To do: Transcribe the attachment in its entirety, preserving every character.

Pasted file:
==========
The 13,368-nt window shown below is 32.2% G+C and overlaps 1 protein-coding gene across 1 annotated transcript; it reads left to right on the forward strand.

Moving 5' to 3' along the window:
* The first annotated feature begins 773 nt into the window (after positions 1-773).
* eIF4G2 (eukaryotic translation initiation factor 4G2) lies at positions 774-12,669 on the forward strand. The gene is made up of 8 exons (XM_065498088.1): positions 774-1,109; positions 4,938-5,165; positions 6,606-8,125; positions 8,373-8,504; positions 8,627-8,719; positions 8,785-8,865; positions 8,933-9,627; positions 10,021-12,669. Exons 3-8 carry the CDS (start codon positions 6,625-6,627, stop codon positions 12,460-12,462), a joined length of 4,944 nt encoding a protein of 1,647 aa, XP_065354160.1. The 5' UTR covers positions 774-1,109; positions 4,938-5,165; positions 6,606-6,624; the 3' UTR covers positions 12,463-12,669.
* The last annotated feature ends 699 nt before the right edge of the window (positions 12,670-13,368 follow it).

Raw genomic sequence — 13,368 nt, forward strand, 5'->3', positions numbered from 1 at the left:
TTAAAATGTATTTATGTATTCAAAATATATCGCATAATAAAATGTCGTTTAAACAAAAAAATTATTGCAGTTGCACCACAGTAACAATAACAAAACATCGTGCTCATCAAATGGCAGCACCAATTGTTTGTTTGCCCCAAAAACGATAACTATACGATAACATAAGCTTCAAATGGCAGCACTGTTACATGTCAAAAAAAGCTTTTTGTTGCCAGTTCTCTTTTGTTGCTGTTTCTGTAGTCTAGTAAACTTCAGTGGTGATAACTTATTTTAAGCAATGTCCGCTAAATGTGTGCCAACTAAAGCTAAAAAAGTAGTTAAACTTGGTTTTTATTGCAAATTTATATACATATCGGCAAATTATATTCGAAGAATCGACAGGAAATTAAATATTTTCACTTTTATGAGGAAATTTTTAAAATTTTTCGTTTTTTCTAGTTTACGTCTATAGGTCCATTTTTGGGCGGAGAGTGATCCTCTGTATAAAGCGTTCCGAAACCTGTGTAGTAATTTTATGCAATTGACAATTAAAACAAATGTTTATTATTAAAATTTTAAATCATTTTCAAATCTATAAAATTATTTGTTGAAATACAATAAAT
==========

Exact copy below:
The 13,368-nt window shown below is 32.2% G+C and overlaps 1 protein-coding gene across 1 annotated transcript; it reads left to right on the forward strand.

Moving 5' to 3' along the window:
* The first annotated feature begins 773 nt into the window (after positions 1-773).
* eIF4G2 (eukaryotic translation initiation factor 4G2) lies at positions 774-12,669 on the forward strand. The gene is made up of 8 exons (XM_065498088.1): positions 774-1,109; positions 4,938-5,165; positions 6,606-8,125; positions 8,373-8,504; positions 8,627-8,719; positions 8,785-8,865; positions 8,933-9,627; positions 10,021-12,669. Exons 3-8 carry the CDS (start codon positions 6,625-6,627, stop codon positions 12,460-12,462), a joined length of 4,944 nt encoding a protein of 1,647 aa, XP_065354160.1. The 5' UTR covers positions 774-1,109; positions 4,938-5,165; positions 6,606-6,624; the 3' UTR covers positions 12,463-12,669.
* The last annotated feature ends 699 nt before the right edge of the window (positions 12,670-13,368 follow it).

Raw genomic sequence — 13,368 nt, forward strand, 5'->3', positions numbered from 1 at the left:
TTAAAATGTATTTATGTATTCAAAATATATCGCATAATAAAATGTCGTTTAAACAAAAAAATTATTGCAGTTGCACCACAGTAACAATAACAAAACATCGTGCTCATCAAATGGCAGCACCAATTGTTTGTTTGCCCCAAAAACGATAACTATACGATAACATAAGCTTCAAATGGCAGCACTGTTACATGTCAAAAAAAGCTTTTTGTTGCCAGTTCTCTTTTGTTGCTGTTTCTGTAGTCTAGTAAACTTCAGTGGTGATAACTTATTTTAAGCAATGTCCGCTAAATGTGTGCCAACTAAAGCTAAAAAAGTAGTTAAACTTGGTTTTTATTGCAAATTTATATACATATCGGCAAATTATATTCGAAGAATCGACAGGAAATTAAATATTTTCACTTTTATGAGGAAATTTTTAAAATTTTTCGTTTTTTCTAGTTTACGTCTATAGGTCCATTTTTGGGCGGAGAGTGATCCTCTGTATAAAGCGTTCCGAAACCTGTGTAGTAATTTTATGCAATTGACAATTAAAACAAATGTTTATTATTAAAATTTTAAATCATTTTCAAATCTATAAAATTATTTGTTGAAATACAATAAAT